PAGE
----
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DCF Alerted Two Weeks Before Fatal Bell Murder Suicide

Child advocates and children’s rights attorneys who protect at-risk kids and families from personal injury, wrongful death and physical and sexual abuse learned through the media the horrors that went on in the home of Don Spirit in Bell, Florida. Apparently the Spirit family and the Florida Department of Children and Families were familiar with one another, too.

Child welfare investigators had visited the family’s home in North Florida just outside Gainesville earlier this month, according to news reports. What DCF personnel found was a continuation of the life Mr. Spirit, his daughter, Sarah, and her six children had lived for years.

The grandfather, who had served jail time and had been reported for physical abuse, was there with Sarah, who also served time for various criminal offenses, including drug use. They suffered extreme poverty with little hope.

Then, last week, Mr. Spirit erupted in a violent outburst, killing Ms. Spirit, all her children, and then himself in a horrific episode that has child advocates and children’s rights attorneys puzzled as to what went wrong.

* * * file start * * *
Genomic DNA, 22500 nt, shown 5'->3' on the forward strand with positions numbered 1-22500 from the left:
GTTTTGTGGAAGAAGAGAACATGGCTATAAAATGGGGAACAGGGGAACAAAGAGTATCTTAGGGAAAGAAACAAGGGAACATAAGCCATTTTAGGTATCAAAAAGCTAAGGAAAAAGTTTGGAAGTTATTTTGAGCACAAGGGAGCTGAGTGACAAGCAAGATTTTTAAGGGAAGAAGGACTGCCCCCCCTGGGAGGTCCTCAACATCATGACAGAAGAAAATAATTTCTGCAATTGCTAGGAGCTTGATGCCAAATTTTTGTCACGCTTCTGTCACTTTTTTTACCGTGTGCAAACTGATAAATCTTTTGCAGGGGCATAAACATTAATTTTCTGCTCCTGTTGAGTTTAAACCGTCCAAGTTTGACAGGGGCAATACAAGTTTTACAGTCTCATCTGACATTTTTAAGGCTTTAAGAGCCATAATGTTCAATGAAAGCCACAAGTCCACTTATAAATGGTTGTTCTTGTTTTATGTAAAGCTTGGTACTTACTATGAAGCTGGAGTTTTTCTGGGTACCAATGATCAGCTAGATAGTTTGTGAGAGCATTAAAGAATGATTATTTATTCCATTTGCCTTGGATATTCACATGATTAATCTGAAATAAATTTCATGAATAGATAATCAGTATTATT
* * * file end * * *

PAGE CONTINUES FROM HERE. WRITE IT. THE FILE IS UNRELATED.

The case becomes another in a long list of children – almost 500 known to date – whom the DCF had been in touch with or aware of, but who nonetheless died or were killed.

State legislators passed new laws this past session in hopes of bolstering the DCF’s ability to protect kids. The news media has been relentless in covering these cases and shining a light on issues in need of addressing.

Yet, here’s another family destroyed – and questions left unanswered.

DCF dispatched a Rapid Response Team to Bell to try to determine what went wrong. Child advocates and children’s rights attorneys who fight to protect kids from personal injury and wrongful death can only hope officials learn what – if any – gaps in coverage occurred and how they can be filled before any future disasters strike.

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